Thursday, June 18, 2009

What I'm Reading

I just started reading Living the Creative Life: Ideas and Inspiration from Working Artists by Rice Freeman-Zachery. Based on the reviews, I thought this would be a great place to start in my quest to become a successful artist. I'm only through the first 30 pages or so, but I have identified with everything I've read so far. I've always known that I am an artist at heart, but pressures from society, among other things, have lead me down the career path I have taken instead. I always said I am not a business woman, although that is what I do for a living. Yes, I can do it, and even be good at it most of the time. But I have no passion for it. I have never woken up in the morning excited to go to the office to see how much I can sell or how much money I can make for the company. I just get through the day waiting for quitting time to roll around so I can head off to ceramics class or home to make a scrapbook page. Never does a day go by without my thinking about how I wish I could be creative for a living. I truly believe that would be the key to my happiness and fulfillment.

So...back to the book. One of the artists interviewed said something like this: "Even if I could make a lot of money doing something else, I wouldn't. That would be like marrying someone you didn't love because he had a lot of money. Not only would that be unethical, it would be cheating your soul". (I can't remember it word for word, and the book is not near me right now so I can't tell you exactly who said it. Let me know if you want details and I'll be happy to get them to you). When I read this, it took my breath away. It made me look back at my whole professional life and think about how and why I got to the place I am today. I really do feel like I have been cheating my soul. It also made me think about a conversation I had with my Dad in his backyard about 15 years ago, after I had just broken up with a guy who was supposed to be the love of my life. He said the most important thing to consider when it comes to choosing a husband is whether he can provide security for me, not whether I love him or not. I guess he was trying to make me feel better, but I remember thinking that I would rather die than spend my life with someone I didn't love just so he could support me. But that's another story.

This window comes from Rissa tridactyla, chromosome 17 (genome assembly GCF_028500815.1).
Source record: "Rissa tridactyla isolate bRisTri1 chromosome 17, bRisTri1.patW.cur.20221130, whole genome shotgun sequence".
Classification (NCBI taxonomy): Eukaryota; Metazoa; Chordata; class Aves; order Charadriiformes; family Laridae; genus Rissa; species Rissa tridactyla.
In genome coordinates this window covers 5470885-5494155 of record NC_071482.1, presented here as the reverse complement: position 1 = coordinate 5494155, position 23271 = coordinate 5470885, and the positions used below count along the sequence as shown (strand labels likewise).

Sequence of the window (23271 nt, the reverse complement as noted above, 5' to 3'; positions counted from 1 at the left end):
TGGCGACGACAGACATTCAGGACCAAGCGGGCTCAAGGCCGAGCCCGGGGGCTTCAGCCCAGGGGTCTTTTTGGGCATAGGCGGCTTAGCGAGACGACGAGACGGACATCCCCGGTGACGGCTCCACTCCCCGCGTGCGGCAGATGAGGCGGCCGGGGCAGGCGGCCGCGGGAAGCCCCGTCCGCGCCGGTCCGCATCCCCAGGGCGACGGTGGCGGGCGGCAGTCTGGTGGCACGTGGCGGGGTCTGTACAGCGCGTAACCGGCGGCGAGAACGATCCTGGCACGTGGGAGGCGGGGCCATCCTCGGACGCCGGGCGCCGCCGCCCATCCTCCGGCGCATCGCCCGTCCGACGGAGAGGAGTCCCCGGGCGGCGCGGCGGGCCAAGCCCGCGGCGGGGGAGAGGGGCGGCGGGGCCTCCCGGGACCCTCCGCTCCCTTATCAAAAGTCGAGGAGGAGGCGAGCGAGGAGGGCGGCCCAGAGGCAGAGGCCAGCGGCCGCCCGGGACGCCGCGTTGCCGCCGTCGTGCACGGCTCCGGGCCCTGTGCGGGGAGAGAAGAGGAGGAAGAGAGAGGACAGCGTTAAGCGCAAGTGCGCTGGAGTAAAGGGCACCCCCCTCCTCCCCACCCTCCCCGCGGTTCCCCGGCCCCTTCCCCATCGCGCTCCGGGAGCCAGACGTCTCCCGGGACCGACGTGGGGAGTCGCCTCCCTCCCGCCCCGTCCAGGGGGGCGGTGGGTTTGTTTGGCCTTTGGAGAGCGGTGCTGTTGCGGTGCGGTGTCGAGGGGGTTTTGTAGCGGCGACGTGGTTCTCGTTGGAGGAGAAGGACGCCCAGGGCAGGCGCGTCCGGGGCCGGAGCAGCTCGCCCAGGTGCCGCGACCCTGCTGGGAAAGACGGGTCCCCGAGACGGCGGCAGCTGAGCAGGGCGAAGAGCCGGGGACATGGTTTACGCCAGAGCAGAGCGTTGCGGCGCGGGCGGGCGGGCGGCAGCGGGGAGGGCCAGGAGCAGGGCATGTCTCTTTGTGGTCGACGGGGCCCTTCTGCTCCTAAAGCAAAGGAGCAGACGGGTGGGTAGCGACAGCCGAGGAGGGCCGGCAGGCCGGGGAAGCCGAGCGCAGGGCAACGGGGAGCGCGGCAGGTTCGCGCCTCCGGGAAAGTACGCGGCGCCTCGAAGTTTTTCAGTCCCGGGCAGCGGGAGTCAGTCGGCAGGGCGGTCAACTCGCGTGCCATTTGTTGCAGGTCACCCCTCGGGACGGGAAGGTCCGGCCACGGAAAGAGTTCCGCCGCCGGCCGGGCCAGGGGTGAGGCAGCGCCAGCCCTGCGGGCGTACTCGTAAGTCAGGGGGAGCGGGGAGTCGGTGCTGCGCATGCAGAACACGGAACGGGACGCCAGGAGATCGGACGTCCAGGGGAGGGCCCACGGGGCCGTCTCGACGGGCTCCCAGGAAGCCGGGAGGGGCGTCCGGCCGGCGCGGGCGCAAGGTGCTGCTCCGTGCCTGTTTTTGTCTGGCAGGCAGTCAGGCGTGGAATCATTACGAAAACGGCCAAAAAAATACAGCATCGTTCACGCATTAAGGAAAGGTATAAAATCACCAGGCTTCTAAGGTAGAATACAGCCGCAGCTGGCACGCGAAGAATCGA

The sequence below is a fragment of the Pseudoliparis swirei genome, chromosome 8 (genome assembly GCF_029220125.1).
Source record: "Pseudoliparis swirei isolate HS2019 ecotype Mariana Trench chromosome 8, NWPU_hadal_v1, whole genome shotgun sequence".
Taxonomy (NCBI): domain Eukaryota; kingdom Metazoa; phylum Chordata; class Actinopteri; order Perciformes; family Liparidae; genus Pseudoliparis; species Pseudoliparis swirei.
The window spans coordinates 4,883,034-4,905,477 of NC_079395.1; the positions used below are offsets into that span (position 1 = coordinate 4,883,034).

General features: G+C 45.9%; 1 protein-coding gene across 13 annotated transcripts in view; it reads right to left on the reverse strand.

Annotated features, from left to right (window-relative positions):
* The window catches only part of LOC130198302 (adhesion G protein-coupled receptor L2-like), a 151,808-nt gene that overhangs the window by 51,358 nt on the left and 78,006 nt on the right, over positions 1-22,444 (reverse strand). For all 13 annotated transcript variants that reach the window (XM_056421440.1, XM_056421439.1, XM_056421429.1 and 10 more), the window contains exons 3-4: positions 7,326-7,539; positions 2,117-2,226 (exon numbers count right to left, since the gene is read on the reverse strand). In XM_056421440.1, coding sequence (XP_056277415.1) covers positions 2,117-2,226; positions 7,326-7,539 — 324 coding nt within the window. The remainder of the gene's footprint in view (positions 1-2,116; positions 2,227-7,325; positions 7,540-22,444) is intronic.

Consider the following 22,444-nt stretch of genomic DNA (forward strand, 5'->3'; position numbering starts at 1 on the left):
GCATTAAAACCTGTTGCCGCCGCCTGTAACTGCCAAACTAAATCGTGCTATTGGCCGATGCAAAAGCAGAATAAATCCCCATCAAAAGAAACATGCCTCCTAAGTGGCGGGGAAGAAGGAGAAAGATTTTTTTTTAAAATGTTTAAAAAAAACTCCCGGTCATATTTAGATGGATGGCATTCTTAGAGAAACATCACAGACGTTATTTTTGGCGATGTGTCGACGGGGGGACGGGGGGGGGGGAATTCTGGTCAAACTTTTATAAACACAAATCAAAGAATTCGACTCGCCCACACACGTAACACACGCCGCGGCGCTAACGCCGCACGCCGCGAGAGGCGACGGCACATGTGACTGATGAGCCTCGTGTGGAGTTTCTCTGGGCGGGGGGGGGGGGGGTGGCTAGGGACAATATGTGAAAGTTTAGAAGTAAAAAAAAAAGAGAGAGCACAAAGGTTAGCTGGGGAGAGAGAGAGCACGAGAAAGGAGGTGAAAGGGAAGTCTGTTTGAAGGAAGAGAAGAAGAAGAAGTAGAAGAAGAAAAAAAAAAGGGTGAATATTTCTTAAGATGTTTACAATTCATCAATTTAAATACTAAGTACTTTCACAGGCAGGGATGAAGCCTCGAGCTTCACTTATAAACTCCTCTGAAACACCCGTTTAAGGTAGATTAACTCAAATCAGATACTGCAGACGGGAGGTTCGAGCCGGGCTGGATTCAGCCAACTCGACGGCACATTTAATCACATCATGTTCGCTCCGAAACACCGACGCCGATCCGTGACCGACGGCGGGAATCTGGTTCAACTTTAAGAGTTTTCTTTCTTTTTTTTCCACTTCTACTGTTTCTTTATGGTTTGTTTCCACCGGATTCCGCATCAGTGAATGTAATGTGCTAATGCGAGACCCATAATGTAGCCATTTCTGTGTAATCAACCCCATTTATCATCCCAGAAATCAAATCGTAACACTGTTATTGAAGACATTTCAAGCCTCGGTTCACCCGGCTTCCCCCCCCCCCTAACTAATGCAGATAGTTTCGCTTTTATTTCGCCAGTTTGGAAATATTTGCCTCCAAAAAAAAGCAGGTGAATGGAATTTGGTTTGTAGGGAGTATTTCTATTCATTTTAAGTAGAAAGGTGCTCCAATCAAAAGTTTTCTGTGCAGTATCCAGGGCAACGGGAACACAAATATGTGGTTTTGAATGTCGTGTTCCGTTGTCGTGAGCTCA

So now as I am faced with losing my comfortable job at the end of August due to a restructure, my mind has been racing nonstop trying to figure out what I want to do when I grow up (which will be in about 2 1/2 months). My mind keeps going back to art, and I know if I don't at least try to make it happen I will regret it for the rest of my life. I believe that being laid off is a sign that I need to move on to something more purposeful; something that will make me truly happy. But how to go about that and not end up living in a cardboard box on the curb is something I have yet to figure out. I will guarantee one thing though...I will be trying my hardest to find an answer. I guess I could always try to find that guy with lots of money and have a loveless marriage just so he can support me...

Just kidding.



  1. Laura... how sad these times are for a lot of a lot of places. But your attitude will see you thru' all the hardship thrown at you.
    Good luck for the future..whichever path you take. Maybe I shall read about YOU in a book one day.

  2. Laura I have never commented on a blog before. I am 66 years old. I have only ever work part time for money. I found the dream husband. He was only too happy to support me and our children. we married when I was 23 and he was 30. We met in grad-school. We were both art majors. We met in Jan. married on March break. We Have lived a charmed experience. We have sent a lot of time traveling and even living in Europe. Now he is 73 and not very well. We have taken care of one another for 43 years. I never could have stayed with someone who was not the love of my life. Not everyday is easy but all in all it has been worth it to both of us. My only promise when we got married was that he would not be bored.